“We don’t want people to be confused or think it was a failure of the technology that we supply for Volvo, because that’s not the case,” Zach Peterson, a spokesman for Aptiv Plc, said by phone. The Volvo XC90’s standard advanced driver-assistance system “has nothing to do” with the Uber test vehicle’s autonomous driving system, he said.
Uber declined to comment. A Volvo spokesman said the company can’t speculate on the cause of the incident and is awaiting a full investigation report.
Intel Corp.’s Mobileye, which makes chips and sensors used in collision-avoidance systems and is a supplier to Aptiv, said Monday that it tested its own software after the crash by playing a video of the Uber incident on a television monitor. Mobileye said it was able to detect Herzberg one second before impact in its internal tests, despite the poor second-hand quality of the video relative to a direct connection to cameras equipped to the car.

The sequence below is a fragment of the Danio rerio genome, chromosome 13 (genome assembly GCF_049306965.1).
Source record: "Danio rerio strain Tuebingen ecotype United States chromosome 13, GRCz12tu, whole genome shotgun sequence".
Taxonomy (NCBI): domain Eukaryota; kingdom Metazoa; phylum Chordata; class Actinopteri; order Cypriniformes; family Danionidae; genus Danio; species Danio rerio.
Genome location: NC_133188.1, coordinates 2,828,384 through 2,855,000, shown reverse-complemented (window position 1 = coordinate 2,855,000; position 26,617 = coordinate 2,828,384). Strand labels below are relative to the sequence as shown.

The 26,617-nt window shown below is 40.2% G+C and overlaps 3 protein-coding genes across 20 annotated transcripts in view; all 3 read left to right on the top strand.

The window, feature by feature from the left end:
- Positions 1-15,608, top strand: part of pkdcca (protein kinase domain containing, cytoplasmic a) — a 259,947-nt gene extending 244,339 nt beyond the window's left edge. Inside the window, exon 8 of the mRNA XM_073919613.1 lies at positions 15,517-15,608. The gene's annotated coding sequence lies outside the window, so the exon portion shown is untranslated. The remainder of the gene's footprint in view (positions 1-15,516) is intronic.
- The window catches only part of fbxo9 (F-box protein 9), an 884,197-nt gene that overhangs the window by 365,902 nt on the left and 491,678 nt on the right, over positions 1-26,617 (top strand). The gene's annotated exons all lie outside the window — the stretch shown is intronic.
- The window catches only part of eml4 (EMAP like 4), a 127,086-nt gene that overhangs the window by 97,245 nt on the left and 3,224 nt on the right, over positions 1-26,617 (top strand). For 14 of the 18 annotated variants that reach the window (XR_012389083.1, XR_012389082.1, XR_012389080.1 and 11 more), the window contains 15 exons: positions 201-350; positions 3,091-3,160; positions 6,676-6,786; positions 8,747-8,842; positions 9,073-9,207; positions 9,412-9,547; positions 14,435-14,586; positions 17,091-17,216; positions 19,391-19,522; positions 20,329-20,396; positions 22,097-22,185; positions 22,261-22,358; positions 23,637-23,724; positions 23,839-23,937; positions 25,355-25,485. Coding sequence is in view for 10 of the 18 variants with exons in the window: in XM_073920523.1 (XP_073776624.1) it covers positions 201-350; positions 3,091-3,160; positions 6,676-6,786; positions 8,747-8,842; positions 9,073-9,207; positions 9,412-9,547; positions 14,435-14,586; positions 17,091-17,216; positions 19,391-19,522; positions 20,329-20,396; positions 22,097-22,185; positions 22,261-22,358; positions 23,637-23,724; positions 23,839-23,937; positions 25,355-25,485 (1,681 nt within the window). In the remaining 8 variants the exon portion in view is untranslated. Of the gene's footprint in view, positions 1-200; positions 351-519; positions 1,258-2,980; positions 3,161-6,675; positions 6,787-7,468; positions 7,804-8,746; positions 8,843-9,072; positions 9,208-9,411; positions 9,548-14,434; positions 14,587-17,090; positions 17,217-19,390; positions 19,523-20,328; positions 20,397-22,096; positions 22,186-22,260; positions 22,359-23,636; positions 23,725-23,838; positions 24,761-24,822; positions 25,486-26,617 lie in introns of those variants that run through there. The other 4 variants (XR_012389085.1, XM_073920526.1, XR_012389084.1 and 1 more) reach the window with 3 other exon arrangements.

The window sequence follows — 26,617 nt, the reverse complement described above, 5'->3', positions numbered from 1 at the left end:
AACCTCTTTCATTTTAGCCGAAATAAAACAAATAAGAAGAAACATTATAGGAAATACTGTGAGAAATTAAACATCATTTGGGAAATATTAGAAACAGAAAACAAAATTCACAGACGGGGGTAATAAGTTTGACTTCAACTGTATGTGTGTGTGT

‘Challenging Task’“The video released by the police seems to demonstrate that even the most basic building block of an autonomous vehicle system, the ability to detect and classify objects, is a challenging task,” Mobileye Chief Executive Officer Amnon Shashua wrote on Intel’s website. “It is this same technology that is required, before tackling even tougher challenges, as a foundational element of fully autonomous vehicles of the future.”
Aptiv’s radar and camera system using Mobileye chips and sensors helps power the Volvo XC90’s driver-assistance system, which provides collision avoidance, lane-keeping aid and other safety features.
In November, Uber agreed to buy 24,000 Volvo sport utility vehicles onto which it planned to install its own sensors and software to permit pilot-less driving.
Article is car of www.insurancejournal.co.uk
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